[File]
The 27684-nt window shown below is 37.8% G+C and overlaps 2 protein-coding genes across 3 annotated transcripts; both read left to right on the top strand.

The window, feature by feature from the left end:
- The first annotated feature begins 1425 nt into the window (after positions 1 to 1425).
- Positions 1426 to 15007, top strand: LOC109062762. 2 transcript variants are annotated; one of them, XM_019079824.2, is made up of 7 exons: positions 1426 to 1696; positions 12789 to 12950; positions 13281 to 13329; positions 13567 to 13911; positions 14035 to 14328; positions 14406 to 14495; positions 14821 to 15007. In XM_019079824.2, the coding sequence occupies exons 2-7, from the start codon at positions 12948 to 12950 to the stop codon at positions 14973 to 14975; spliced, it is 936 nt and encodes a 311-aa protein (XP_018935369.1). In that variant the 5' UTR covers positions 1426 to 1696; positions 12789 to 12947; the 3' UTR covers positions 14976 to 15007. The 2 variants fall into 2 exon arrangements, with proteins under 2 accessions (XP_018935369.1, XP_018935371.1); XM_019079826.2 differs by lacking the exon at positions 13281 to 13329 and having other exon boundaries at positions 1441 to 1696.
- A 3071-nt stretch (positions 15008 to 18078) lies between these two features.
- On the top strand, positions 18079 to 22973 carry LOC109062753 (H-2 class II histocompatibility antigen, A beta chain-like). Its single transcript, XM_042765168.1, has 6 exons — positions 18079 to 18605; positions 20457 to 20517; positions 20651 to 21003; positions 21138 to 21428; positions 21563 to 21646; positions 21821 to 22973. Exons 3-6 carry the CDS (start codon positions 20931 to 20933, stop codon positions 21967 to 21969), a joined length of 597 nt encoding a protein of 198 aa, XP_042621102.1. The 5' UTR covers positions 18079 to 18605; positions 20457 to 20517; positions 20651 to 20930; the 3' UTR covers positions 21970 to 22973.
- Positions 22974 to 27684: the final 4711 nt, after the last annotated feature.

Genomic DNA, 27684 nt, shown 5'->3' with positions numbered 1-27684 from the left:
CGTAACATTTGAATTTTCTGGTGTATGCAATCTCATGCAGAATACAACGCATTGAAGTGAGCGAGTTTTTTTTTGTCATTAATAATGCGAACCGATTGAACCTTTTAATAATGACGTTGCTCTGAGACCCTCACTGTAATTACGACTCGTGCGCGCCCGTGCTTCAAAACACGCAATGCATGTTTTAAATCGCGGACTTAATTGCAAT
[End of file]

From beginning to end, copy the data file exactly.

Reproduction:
The 27684-nt window shown below is 37.8% G+C and overlaps 2 protein-coding genes across 3 annotated transcripts; both read left to right on the top strand.

The window, feature by feature from the left end:
- The first annotated feature begins 1425 nt into the window (after positions 1 to 1425).
- Positions 1426 to 15007, top strand: LOC109062762. 2 transcript variants are annotated; one of them, XM_019079824.2, is made up of 7 exons: positions 1426 to 1696; positions 12789 to 12950; positions 13281 to 13329; positions 13567 to 13911; positions 14035 to 14328; positions 14406 to 14495; positions 14821 to 15007. In XM_019079824.2, the coding sequence occupies exons 2-7, from the start codon at positions 12948 to 12950 to the stop codon at positions 14973 to 14975; spliced, it is 936 nt and encodes a 311-aa protein (XP_018935369.1). In that variant the 5' UTR covers positions 1426 to 1696; positions 12789 to 12947; the 3' UTR covers positions 14976 to 15007. The 2 variants fall into 2 exon arrangements, with proteins under 2 accessions (XP_018935369.1, XP_018935371.1); XM_019079826.2 differs by lacking the exon at positions 13281 to 13329 and having other exon boundaries at positions 1441 to 1696.
- A 3071-nt stretch (positions 15008 to 18078) lies between these two features.
- On the top strand, positions 18079 to 22973 carry LOC109062753 (H-2 class II histocompatibility antigen, A beta chain-like). Its single transcript, XM_042765168.1, has 6 exons — positions 18079 to 18605; positions 20457 to 20517; positions 20651 to 21003; positions 21138 to 21428; positions 21563 to 21646; positions 21821 to 22973. Exons 3-6 carry the CDS (start codon positions 20931 to 20933, stop codon positions 21967 to 21969), a joined length of 597 nt encoding a protein of 198 aa, XP_042621102.1. The 5' UTR covers positions 18079 to 18605; positions 20457 to 20517; positions 20651 to 20930; the 3' UTR covers positions 21970 to 22973.
- Positions 22974 to 27684: the final 4711 nt, after the last annotated feature.

Genomic DNA, 27684 nt, shown 5'->3' with positions numbered 1-27684 from the left:
CGTAACATTTGAATTTTCTGGTGTATGCAATCTCATGCAGAATACAACGCATTGAAGTGAGCGAGTTTTTTTTTGTCATTAATAATGCGAACCGATTGAACCTTTTAATAATGACGTTGCTCTGAGACCCTCACTGTAATTACGACTCGTGCGCGCCCGTGCTTCAAAACACGCAATGCATGTTTTAAATCGCGGACTTAATTGCAAT